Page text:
Unfortunately, there will never be peace declared in the digital security battle. Hackers and cyberthieves will always be trying to find a new way into enterprise and consumer systems, and technology professionals will always be tasked with trying to stop them. That's why it's crucial to take a broader view of security that encompasses long-term and comprehensive strategies, rather than focus on everyday problem-solving that rarely gets at core security vulnerabilities.
Although it's commonplace to deal with security issues as they arise, many times, this immediate-dangers-only approach can seem like putting Band-Aids on a large wound. The tactic might be moderately useful, especially if applied right away, but it doesn't address how the injury was created in the first place and what will be needed to really stop the bleeding. When considering digital security tactics, avoid these barely useful Band-Aid strategies.
Giving the same access level to everyone for document management
When employees need to access a document management system, it might seem easy to set one password that can be shared across a company. But that short-term approach has a number of security risks that can affect an entire system. Without proper access control and rights granted at an individual or group level, you won't be able to create an audit trail that can track who has accessed files and if they're being changed or downloaded without permission. During an audit, that lax digital security could result in regulatory fines, or it could completely sink the company if insider threats and digital document theft are in progress.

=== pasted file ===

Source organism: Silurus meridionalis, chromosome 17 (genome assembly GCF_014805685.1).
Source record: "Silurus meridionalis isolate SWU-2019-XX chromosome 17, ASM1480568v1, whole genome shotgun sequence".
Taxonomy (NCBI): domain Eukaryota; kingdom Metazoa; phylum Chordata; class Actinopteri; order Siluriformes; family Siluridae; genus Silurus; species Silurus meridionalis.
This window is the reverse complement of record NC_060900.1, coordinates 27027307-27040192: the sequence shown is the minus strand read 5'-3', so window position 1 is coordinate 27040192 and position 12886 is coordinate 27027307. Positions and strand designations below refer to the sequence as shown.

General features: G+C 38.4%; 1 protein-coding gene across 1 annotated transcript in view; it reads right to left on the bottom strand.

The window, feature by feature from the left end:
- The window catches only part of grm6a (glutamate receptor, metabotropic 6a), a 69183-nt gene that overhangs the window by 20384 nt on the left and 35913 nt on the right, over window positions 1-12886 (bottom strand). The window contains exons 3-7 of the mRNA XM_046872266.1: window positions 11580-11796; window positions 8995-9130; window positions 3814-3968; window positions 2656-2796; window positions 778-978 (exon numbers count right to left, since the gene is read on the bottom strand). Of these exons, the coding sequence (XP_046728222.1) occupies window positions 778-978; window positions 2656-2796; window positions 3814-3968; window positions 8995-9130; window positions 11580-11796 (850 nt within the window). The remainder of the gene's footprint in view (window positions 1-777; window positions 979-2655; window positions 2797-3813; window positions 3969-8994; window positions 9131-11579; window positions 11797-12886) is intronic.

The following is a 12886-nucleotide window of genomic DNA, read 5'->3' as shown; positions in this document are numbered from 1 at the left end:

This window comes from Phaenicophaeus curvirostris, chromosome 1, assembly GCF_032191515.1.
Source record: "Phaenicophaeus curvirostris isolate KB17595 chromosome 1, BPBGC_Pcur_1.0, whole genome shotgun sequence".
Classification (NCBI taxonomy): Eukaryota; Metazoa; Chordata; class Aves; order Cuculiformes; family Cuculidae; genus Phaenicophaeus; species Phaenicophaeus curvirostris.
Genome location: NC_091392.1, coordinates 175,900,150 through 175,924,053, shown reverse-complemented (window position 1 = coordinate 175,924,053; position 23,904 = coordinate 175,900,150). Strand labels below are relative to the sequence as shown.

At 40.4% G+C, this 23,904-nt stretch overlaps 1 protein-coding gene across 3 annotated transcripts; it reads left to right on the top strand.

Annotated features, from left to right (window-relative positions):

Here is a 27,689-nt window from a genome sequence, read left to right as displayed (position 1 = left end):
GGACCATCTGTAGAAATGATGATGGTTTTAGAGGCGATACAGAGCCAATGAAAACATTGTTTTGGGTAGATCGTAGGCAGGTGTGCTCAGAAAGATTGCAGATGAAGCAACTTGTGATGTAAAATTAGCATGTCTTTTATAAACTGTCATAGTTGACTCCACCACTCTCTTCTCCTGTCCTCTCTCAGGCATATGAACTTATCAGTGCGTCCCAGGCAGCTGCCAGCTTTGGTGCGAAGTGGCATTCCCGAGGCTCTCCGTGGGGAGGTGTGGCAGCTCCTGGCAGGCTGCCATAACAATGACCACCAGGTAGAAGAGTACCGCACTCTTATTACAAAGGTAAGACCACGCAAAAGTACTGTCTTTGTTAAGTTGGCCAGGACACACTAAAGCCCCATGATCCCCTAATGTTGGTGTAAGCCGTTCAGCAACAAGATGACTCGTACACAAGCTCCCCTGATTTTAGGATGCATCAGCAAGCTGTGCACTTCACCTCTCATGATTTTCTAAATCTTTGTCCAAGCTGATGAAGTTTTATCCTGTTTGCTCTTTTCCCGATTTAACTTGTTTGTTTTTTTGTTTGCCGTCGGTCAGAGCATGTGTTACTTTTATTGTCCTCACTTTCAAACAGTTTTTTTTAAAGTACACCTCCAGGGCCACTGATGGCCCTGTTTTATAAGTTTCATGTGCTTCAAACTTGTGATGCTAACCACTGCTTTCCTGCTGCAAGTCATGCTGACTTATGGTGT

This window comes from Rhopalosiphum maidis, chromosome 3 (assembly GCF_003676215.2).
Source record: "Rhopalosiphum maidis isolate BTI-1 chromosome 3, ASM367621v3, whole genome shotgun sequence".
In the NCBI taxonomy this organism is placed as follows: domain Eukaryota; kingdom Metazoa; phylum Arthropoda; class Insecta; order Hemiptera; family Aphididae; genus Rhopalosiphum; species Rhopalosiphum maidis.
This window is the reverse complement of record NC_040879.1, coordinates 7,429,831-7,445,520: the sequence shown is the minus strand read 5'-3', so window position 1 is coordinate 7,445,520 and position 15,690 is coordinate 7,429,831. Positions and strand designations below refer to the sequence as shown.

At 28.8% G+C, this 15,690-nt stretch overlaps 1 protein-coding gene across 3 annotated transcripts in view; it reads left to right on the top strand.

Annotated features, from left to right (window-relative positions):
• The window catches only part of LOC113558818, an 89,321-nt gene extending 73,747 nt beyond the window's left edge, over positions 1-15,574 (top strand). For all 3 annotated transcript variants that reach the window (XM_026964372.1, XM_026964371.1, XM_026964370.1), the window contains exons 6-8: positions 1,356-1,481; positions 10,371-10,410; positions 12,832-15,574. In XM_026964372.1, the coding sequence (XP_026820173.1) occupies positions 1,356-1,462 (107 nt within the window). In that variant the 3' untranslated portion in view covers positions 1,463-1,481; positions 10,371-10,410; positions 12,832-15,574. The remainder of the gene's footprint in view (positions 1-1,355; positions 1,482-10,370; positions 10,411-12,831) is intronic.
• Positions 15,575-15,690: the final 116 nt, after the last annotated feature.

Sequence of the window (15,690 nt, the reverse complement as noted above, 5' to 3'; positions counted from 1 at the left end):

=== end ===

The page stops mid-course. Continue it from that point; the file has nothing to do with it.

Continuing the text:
Putting all digital documents into a system without classification
Sometimes, you just want to store everything and sort it later. But when does that "later" arrive? Will it be done in the midst of security upgrades and new system implementation? Putting data into storage without classifying its importance, category, and access control levels is a dangerous Band-Aid tactic that can easily backfire. Take a long-term view instead and implement a data classification procedure, especially if the business has trade secrets and other sensitive data that can't be mixed with everyday content like marketing documents and HR files.
Using encryption without researching its origin
Security experts often advise companies to use as much encryption as possible, and you'll likely want to offer the same counsel to your customers. But not all encryption is the same. For example, FIPS 140-2 is the benchmark that the U.S. government requires for security in any data product. Businesses should be looking for encryption that's been tested and validated to that standard; otherwise they might be using a security method that's not as strong as it could be.
Securing only critical servers and ignoring the rest
Although it's imperative to make sure that critical servers are as secure as possible, keep in mind that there are many other hosts within a network environment, including mobile devices, testing machines, even decommissioned equipment and digital printers. All of these are linked together, so focusing efforts only on critical servers could leave a company vulnerable to attack through seemingly "unimportant" avenues.
Being able to identify less-useful security fixes will be helpful for VARs, since it will allow you to act as a top security resource for customers. When Band-Aid strategies are proposed, you can advise customers to take more of a long-range view and possibly to implement different systems or procedures that would be more effective than a quick fix that doesn't hold for long.
What kind of Band-Aid remedies are you seeing for digital security? Tell us in the comments.